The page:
Category: ACA and Policy, Cost of Healthcare, Government Programs, Health Insurance

REJECTING INSURANCE’S JUMBLE OF JARGON

Straight Talk denizen Mike Bertaut is taking a break this week and letting his editors speak about a project close to their hearts – clear communication.

Message from Mike: The Straight Talk blog is so blessed to have a very talented team converting my thoughts every week into salient and sensible prose that speaks to all of us. This week, my editors, Lindsey Burton and Teresa Day, are taking the reins to talk about the commitment Blue Cross has to clear language in our communications.  You won’t be disappointed!

One in five adults reads at the fifth grade level or below. Nearly half of all American
adults have limited literacy skills and trouble understanding and acting on health
information. More than one third of American adults would have trouble following
directions on a prescription drug label or other common health tasks.

Source: Karen A. Schriver, Dynamics in Document Design

The numbers above probably include a lot of people Blue Cross and Blue Shield of Louisiana insures. And even if you can read at a high school or college level, it doesn’t mean you have time to wade through a river of complicated health and legal terms.

What does this have to do with Straight Talk? Well, Straight Talk isn’t just a blog at Blue Cross; it’s becoming a way of life. Five years ago, we started our clear communication project. Since then, we’ve worked hard to make the letters, forms and other communications we send you easier to understand. We even hired an outside expert to tell us everything we were doing wrong and how to fix it. After all, it doesn’t matter how often we communicate with you if you don’t understand what we’re saying.

We at Blue Cross live and breathe healthcare and the insurance business every day. Cursed with knowledge, it makes it hard to realize that we may not have always been clear to you, our members. People who can’t understand what their doctors, pharmacists and health insurance companies are trying to tell them generally have poor health outcomes. It makes sense. When you understand health information, it helps you get the most out of your healthcare coverage.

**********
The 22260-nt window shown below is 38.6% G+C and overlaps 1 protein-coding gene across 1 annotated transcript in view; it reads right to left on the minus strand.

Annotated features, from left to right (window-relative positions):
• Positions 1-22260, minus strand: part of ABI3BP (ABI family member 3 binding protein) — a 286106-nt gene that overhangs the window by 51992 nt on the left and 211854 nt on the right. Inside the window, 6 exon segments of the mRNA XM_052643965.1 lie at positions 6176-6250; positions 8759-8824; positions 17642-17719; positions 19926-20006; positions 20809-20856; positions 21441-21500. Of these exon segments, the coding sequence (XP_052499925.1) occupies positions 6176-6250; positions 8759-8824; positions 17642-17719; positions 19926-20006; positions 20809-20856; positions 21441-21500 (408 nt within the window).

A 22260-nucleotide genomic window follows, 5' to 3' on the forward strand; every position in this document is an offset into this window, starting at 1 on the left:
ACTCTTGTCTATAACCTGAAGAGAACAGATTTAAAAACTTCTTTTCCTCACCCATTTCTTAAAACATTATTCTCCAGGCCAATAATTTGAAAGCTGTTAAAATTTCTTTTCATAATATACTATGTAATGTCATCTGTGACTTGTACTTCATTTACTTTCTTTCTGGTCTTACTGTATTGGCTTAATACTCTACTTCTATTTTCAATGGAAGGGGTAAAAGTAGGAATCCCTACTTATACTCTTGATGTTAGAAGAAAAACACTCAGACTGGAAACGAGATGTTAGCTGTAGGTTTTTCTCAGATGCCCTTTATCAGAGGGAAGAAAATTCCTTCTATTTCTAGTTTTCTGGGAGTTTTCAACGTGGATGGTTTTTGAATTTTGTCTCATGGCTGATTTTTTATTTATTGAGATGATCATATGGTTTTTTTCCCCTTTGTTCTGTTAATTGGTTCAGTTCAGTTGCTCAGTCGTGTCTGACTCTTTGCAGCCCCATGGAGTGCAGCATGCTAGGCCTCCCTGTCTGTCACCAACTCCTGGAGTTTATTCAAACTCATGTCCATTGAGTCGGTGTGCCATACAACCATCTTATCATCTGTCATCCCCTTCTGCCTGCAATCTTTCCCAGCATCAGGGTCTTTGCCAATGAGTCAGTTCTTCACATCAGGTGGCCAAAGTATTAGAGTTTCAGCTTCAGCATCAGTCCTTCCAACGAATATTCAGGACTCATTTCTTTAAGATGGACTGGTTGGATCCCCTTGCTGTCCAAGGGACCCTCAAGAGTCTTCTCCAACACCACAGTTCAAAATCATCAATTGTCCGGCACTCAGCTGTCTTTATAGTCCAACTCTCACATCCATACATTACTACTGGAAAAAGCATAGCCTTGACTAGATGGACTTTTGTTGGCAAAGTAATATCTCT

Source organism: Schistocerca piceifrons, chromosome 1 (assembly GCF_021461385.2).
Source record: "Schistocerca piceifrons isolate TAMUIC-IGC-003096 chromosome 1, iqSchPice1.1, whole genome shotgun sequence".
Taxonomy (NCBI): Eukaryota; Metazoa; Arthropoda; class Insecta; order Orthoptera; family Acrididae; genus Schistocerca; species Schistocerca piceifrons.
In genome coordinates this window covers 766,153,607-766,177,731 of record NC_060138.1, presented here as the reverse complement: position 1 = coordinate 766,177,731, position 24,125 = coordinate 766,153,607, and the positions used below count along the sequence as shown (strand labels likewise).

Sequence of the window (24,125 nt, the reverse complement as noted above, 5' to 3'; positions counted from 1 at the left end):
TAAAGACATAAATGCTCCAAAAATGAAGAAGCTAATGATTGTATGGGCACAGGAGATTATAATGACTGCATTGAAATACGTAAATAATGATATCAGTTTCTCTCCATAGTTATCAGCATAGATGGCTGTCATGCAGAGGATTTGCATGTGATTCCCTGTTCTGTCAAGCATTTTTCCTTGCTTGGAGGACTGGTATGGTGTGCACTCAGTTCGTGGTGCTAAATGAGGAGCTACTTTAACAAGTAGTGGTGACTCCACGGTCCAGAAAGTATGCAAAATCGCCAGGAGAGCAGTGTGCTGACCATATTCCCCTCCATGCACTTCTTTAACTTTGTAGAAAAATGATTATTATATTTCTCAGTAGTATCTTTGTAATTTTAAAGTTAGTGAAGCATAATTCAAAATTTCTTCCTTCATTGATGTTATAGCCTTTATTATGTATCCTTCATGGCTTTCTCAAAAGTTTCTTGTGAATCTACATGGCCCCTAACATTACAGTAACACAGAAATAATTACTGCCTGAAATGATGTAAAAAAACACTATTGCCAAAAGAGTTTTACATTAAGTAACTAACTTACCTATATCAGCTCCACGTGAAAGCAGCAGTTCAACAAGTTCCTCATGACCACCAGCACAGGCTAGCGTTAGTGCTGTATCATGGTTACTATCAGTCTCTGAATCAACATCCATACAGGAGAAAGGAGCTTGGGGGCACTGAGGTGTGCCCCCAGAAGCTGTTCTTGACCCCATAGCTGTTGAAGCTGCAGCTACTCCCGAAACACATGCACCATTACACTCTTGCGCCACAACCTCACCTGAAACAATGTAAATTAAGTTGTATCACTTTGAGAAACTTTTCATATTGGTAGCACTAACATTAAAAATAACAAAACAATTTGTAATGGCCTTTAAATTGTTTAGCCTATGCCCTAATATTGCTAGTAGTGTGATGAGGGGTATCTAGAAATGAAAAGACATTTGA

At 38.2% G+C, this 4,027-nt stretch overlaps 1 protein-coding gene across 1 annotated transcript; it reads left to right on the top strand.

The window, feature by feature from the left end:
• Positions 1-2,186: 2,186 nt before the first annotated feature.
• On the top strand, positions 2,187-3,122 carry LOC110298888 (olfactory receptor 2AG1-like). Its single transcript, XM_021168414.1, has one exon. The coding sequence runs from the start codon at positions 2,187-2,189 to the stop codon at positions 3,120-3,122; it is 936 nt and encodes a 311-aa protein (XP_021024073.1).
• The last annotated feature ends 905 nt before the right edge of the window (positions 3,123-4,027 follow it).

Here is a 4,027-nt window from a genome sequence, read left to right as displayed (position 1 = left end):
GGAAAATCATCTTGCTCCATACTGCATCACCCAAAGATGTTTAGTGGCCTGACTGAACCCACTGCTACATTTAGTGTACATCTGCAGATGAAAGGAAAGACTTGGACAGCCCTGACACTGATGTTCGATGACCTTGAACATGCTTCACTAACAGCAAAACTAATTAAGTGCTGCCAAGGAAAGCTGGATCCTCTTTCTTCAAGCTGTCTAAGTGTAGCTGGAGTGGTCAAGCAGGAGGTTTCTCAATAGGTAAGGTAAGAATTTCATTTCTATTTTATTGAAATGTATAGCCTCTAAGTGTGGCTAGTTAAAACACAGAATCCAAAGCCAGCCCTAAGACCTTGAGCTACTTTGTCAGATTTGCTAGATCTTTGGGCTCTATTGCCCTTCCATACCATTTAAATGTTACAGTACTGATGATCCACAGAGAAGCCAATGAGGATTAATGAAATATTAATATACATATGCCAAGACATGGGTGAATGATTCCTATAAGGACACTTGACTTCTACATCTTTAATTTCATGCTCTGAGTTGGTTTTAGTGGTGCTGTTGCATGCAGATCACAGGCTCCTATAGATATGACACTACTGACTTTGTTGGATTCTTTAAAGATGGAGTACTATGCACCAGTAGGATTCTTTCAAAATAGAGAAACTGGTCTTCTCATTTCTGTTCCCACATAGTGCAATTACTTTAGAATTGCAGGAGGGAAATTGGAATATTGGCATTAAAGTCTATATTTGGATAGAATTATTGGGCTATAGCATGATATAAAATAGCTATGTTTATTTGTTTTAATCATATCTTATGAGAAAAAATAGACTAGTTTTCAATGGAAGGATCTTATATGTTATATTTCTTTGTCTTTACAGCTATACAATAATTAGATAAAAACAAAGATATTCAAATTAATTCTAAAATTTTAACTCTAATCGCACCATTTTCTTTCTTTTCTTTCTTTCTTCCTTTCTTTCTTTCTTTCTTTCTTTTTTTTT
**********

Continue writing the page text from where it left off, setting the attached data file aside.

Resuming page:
Want to see the difference clear language can make? Take this letter that used to go out to new parents:
ClearCommunication_NewbornBad

This gobbledy-gook was sent just days or weeks after the birth of a baby, when new moms and dads are already tired and maybe overwhelmed. “We have recently processed a claim for physician services rendered to your newborn child during the hospital stay.” Wait! Who did what to my baby?

And after you waded through that first paragraph, you finally get to the meat of the letter – a request to send in a form that adds your new baby to your family’s health plan. Did you even make it that far before you gave up? Don’t feel bad if not – most of us didn’t, either.

This is the new letter:

ClearCommunication_NewbornGood

This one very directly tells a sleep-deprived parent what to do: A bold subject line tells you up front to “Add your child to your plan today.” Definitely clearer. There is also language that uses smaller, simpler words. Instead of talking about “services rendered,” the letter now explains that we have already received claims from the doctor for your child’s care in the hospital.

How about this one we used to send our customers when they turn 65?

ClearCommunication_RetireeBad

Do you understand what that first paragraph is trying to say without reading it twice (or more)? Does this seem like an “efficient way to meet your health needs?” We don’t think so.

This is what the letter says today:

ClearCommunication_RetireeGood

This version is much clearer. We have to follow a federal rule that affects how your health plan pays for care after your 65th birthday, depending on whether you are retired or not. Please tell us whether you are retired. Federal laws, rules and regulations don’t make our jobs easy, but we want to make it easier for you to understand why we are asking you to take the time to send us information.

We started our clear language project to help make insurance less of a muddle for our members. So far, more than 150 of the people at Blue Cross who write letters about pharmacy benefits, wellness programs, customer service, network management and more have been trained to write with smaller words, clearer headings, better design and generally make information easier for you to take in and digest.

Our team has looked at more than 100 documents and 40 automatically generated letters. We’ve started re-writing insurance policies using clear-language standards. When you call the customer service number on the back of your ID card, the representative you talk to will be able to give you information in laymen’s terms.

Our clear language initiative is one of the ways we are working to protect you every day. We want to reduce your anxiety about healthcare and the important decisions you have to make. You’ve got enough to worry about; we don’t want to add to those concerns. Hopefully our clear communication project is working. (Leave a comment or thumbs up to let us know if you’ve seen a difference!)

Posted on: April 19, 2016

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